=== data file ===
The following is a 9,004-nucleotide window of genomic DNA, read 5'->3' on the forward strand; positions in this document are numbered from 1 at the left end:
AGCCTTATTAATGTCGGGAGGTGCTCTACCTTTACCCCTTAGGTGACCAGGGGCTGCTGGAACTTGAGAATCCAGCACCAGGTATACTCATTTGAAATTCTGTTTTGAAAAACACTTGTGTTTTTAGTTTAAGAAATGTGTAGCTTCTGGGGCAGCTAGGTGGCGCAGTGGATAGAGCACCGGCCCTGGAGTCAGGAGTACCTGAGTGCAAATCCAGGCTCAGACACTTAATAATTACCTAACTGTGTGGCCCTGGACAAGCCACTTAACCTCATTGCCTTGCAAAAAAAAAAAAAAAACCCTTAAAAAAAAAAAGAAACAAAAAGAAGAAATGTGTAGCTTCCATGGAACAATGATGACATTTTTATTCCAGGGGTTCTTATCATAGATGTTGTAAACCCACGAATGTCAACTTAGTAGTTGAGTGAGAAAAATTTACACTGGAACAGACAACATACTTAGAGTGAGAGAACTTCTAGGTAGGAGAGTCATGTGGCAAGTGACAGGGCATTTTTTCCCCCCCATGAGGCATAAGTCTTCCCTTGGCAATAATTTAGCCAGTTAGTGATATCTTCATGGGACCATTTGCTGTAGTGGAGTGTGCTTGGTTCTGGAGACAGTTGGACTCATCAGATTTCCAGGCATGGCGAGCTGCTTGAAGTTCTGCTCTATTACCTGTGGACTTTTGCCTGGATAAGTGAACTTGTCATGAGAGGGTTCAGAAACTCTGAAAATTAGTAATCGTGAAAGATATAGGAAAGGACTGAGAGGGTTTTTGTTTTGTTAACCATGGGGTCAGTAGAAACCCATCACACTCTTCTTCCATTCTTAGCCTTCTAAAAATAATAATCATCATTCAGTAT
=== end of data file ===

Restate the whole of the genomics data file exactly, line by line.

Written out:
The following is a 9,004-nucleotide window of genomic DNA, read 5'->3' on the forward strand; positions in this document are numbered from 1 at the left end:
AGCCTTATTAATGTCGGGAGGTGCTCTACCTTTACCCCTTAGGTGACCAGGGGCTGCTGGAACTTGAGAATCCAGCACCAGGTATACTCATTTGAAATTCTGTTTTGAAAAACACTTGTGTTTTTAGTTTAAGAAATGTGTAGCTTCTGGGGCAGCTAGGTGGCGCAGTGGATAGAGCACCGGCCCTGGAGTCAGGAGTACCTGAGTGCAAATCCAGGCTCAGACACTTAATAATTACCTAACTGTGTGGCCCTGGACAAGCCACTTAACCTCATTGCCTTGCAAAAAAAAAAAAAAAACCCTTAAAAAAAAAAAGAAACAAAAAGAAGAAATGTGTAGCTTCCATGGAACAATGATGACATTTTTATTCCAGGGGTTCTTATCATAGATGTTGTAAACCCACGAATGTCAACTTAGTAGTTGAGTGAGAAAAATTTACACTGGAACAGACAACATACTTAGAGTGAGAGAACTTCTAGGTAGGAGAGTCATGTGGCAAGTGACAGGGCATTTTTTCCCCCCCATGAGGCATAAGTCTTCCCTTGGCAATAATTTAGCCAGTTAGTGATATCTTCATGGGACCATTTGCTGTAGTGGAGTGTGCTTGGTTCTGGAGACAGTTGGACTCATCAGATTTCCAGGCATGGCGAGCTGCTTGAAGTTCTGCTCTATTACCTGTGGACTTTTGCCTGGATAAGTGAACTTGTCATGAGAGGGTTCAGAAACTCTGAAAATTAGTAATCGTGAAAGATATAGGAAAGGACTGAGAGGGTTTTTGTTTTGTTAACCATGGGGTCAGTAGAAACCCATCACACTCTTCTTCCATTCTTAGCCTTCTAAAAATAATAATCATCATTCAGTAT